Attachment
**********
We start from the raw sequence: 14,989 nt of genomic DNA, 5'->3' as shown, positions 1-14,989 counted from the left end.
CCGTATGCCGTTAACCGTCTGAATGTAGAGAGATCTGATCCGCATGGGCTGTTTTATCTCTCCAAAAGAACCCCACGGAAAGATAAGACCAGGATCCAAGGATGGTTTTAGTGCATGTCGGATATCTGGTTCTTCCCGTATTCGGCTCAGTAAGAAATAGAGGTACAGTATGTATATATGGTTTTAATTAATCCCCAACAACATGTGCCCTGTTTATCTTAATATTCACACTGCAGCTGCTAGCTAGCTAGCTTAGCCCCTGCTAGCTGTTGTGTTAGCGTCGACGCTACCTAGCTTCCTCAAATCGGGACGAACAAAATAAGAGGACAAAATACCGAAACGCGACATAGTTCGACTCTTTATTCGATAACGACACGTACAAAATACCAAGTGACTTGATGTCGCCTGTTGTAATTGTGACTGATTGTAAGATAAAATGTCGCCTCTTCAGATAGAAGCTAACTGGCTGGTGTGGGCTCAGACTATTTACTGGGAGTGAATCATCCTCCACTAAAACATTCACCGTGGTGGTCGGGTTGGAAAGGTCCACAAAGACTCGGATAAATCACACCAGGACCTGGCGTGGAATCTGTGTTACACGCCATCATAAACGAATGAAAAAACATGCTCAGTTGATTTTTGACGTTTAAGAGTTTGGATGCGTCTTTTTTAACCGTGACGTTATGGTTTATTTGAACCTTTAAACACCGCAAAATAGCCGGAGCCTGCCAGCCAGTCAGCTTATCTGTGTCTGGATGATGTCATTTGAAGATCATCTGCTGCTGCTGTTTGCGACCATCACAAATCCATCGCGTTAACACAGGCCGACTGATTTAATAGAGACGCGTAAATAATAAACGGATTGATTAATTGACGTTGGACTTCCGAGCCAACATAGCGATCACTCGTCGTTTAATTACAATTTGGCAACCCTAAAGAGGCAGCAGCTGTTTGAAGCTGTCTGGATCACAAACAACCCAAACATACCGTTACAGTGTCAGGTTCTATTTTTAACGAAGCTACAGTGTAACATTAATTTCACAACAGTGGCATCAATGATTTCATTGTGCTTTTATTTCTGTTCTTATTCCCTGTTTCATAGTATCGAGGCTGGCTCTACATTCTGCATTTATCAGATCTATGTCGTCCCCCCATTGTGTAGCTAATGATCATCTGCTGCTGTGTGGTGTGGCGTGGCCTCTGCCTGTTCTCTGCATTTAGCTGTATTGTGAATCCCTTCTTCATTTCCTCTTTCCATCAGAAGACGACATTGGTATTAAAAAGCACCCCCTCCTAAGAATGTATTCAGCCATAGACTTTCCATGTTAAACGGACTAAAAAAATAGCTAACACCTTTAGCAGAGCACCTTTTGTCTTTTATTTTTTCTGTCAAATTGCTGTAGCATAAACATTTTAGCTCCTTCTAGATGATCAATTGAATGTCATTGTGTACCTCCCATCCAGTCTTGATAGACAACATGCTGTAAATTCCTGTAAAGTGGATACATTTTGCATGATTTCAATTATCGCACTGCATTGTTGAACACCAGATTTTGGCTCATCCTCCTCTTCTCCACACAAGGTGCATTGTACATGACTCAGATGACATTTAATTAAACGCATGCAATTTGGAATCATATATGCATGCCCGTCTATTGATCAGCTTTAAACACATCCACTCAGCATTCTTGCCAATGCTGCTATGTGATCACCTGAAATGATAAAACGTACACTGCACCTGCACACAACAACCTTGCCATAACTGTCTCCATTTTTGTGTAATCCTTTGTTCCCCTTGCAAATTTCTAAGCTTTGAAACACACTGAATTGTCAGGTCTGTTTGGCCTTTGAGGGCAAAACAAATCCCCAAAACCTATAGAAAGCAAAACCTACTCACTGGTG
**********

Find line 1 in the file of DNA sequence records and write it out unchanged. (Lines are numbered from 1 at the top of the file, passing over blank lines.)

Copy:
We start from the raw sequence: 14,989 nt of genomic DNA, 5'->3' as shown, positions 1-14,989 counted from the left end.